Learning how to handle a knife with skill and precision requires exactly what it takes to get good at anything in life: practice, practice, practice.
Unfortunately, too many people get the right kind of knife, but skip the training. That’s a mistake.
For those who want to walk a wiser path, practice knives and training knives are important to have and to use. Using them can improve your knife skills in a number of important ways, including building muscle memory for handling the knife and also give you more skills in how a knife can be used in situations where you have to defend yourself.
Here’s a look at how a practice knife or a training knife can improve your skills – and perhaps making a difference went the moment counts.
Practice Knives: Try Before You Buy
Even before getting into heavy practice, it’s important to handle a knife to determine whether the knife fits your needs. Is the weight right for you? Does it fit well in your hand? Are you comfortable using it in various moves?
Once you’ve picked out the right knife, you then need practice knives that will help you learn how to use it properly. The key is to have training knives that best match the edge tool you’ve decided to purchase. In fact, it’s a good idea to have different sizes of training knives so you have more options when practicing.
“This will allow the trainee to adapt to the length of the knife, balance, reaction, weight and deployment,” said Louis Krudo, owner of KRUDO Knives, one of the leading makers of tactical knives (as well as a wide array of other weapons and tactical tools).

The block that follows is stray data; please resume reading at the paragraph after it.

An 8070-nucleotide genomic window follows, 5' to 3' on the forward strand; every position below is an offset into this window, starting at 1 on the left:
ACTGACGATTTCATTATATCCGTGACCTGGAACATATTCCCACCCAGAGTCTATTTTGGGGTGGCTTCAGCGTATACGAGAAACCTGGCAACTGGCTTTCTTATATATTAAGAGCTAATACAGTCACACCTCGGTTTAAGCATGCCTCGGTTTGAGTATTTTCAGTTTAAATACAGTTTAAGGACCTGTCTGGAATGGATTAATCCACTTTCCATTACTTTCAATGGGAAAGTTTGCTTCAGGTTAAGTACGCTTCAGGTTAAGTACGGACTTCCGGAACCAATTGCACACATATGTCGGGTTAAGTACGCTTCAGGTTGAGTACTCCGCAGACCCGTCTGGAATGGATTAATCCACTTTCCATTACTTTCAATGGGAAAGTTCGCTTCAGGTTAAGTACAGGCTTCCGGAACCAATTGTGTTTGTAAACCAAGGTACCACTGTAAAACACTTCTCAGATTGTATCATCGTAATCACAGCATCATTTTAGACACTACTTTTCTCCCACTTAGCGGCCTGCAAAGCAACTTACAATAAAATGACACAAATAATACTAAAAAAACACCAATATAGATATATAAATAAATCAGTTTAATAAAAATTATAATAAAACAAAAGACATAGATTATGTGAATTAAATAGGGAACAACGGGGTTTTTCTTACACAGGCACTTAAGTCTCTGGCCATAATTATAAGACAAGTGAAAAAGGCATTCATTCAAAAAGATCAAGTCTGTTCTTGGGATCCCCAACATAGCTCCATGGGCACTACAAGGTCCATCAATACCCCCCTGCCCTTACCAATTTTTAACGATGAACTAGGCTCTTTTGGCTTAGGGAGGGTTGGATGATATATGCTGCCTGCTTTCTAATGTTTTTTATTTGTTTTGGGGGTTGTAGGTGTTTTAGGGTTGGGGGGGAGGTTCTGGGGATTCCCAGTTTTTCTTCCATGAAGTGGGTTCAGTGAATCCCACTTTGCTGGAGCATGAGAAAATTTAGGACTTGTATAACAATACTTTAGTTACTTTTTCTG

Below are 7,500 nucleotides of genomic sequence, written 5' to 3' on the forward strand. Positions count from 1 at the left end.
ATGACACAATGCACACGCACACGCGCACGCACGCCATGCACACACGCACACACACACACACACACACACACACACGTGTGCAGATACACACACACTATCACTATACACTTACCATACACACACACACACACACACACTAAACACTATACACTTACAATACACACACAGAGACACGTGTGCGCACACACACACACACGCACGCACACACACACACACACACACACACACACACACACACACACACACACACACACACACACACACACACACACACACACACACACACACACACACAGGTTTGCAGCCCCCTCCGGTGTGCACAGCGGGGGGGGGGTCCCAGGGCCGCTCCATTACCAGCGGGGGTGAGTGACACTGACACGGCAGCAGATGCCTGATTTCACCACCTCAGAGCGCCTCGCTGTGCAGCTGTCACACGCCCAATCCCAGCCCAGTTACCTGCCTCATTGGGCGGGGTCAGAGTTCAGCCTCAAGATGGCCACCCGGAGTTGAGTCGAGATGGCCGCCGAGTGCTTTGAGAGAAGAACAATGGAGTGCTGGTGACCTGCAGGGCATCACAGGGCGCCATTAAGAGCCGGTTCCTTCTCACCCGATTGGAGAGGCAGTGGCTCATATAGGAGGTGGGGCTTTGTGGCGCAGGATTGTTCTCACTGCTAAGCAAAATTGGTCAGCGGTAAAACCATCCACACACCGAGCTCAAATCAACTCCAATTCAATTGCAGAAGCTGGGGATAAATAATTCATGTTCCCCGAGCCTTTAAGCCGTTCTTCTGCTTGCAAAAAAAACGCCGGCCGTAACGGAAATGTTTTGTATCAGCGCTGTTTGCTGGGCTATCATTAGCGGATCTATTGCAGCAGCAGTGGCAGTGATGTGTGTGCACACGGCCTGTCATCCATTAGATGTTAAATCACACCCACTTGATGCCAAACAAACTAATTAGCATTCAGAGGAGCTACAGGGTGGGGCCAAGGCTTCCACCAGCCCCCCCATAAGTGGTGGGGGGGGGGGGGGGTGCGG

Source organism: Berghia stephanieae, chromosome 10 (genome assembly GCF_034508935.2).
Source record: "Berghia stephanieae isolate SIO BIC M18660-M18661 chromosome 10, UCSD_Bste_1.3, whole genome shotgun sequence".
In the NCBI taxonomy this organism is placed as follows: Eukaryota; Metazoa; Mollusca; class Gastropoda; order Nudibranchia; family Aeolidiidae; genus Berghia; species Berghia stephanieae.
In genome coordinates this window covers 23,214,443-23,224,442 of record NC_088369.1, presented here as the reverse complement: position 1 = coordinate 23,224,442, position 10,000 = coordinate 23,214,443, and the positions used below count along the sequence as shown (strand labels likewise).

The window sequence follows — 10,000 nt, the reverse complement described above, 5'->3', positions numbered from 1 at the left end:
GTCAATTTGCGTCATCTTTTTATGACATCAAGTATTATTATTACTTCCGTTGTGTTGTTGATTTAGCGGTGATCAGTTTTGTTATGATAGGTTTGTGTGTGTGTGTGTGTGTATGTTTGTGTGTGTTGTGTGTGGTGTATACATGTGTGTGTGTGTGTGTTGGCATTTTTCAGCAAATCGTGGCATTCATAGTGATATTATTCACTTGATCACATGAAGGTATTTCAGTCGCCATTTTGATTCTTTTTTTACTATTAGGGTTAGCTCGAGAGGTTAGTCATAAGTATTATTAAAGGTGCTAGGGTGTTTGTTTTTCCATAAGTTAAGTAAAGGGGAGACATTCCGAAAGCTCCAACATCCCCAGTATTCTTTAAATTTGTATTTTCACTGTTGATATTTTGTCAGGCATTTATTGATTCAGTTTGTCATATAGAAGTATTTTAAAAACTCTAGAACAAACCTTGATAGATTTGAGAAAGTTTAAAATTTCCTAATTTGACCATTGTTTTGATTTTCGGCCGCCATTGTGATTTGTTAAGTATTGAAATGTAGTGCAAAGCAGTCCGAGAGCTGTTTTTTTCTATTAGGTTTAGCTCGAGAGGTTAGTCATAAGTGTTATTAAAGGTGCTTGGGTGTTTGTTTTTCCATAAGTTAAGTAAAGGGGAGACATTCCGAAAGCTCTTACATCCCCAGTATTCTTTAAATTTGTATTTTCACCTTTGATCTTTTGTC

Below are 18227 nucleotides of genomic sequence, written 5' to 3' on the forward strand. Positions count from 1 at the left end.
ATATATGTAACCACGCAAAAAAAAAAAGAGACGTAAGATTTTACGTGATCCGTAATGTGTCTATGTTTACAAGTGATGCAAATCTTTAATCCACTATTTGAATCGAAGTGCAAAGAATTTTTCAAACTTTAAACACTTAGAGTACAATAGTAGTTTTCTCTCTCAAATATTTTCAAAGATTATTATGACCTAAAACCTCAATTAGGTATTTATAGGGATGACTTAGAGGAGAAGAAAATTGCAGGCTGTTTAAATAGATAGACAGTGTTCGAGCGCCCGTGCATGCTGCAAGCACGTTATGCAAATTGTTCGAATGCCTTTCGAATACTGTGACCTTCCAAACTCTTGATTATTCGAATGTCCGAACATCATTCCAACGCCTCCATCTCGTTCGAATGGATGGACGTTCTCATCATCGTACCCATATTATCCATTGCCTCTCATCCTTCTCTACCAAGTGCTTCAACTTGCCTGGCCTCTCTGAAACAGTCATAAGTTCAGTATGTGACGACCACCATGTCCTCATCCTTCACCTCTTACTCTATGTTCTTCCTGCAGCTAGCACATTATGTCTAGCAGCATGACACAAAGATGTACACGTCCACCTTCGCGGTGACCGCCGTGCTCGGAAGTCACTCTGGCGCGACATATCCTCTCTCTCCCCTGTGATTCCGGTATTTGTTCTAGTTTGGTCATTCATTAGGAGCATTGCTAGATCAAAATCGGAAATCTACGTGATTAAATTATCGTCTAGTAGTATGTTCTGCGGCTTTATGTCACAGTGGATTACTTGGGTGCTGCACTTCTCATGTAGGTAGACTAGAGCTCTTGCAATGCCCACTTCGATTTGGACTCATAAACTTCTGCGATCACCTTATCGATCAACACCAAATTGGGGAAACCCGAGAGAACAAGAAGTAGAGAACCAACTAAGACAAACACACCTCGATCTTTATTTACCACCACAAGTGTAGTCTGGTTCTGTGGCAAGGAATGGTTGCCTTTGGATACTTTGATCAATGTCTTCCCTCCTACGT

Some of the things to consider include:
- Anyone learning edge tool or weapon techniques should have more than one training knife or sword
- Material in the construction of your practice knives is important and you need to decide what is best for your training. Choices for edges include steel, polymer, rubber, aluminum, G10 (a combination of glass cloth and epoxy resin), carbon fiber and wood.
- Handle material also comes in a wide variety of choices, including paracord (short for parachute cord, used to wrap handles), plastic, rubber (typically from a tire tread), cork, cork hybrid (cork mixed with resin), aluminum and G10. Most training blades are made from aluminum and paracord-wrapped handles, according to Krudo.
Why It’s Important to Train
Having a knife without training is like having a sports car without the keys. It might look good in the driveway, but it’s a lot more useful if you know how to drive it.
Because of the prevalence of other weapons, particularly guns, the utility of a knife in a crisis situation or physical altercation has been minimized. That’s a mistake. A person with an edge weapon and the proper skill in using it can unleash a deadly defense if attacked by an opponent.
Becoming skilled at using an edge weapon will bolster you confidence if you find yourself in a situation where action is needed. And the only way to become skilled is having the proper set of training knives and to put in the time practicing with them.
Screw practice knifes (or weapons in general). When you use a live blade for training (or anything), you will be in a different mindset then if its perfectly safe. You will have more focus, more consciousness, and move differently. This is especially important for sword work as theres many maneuvers and attacks someone might practice when feeling totally safe with safe weapons and armor padding, but when faced with reality would never make such maneuvers. Live weapons are necessary if you truly want to be ready in the moment. There is no valor to be gained by practicing in complete safety.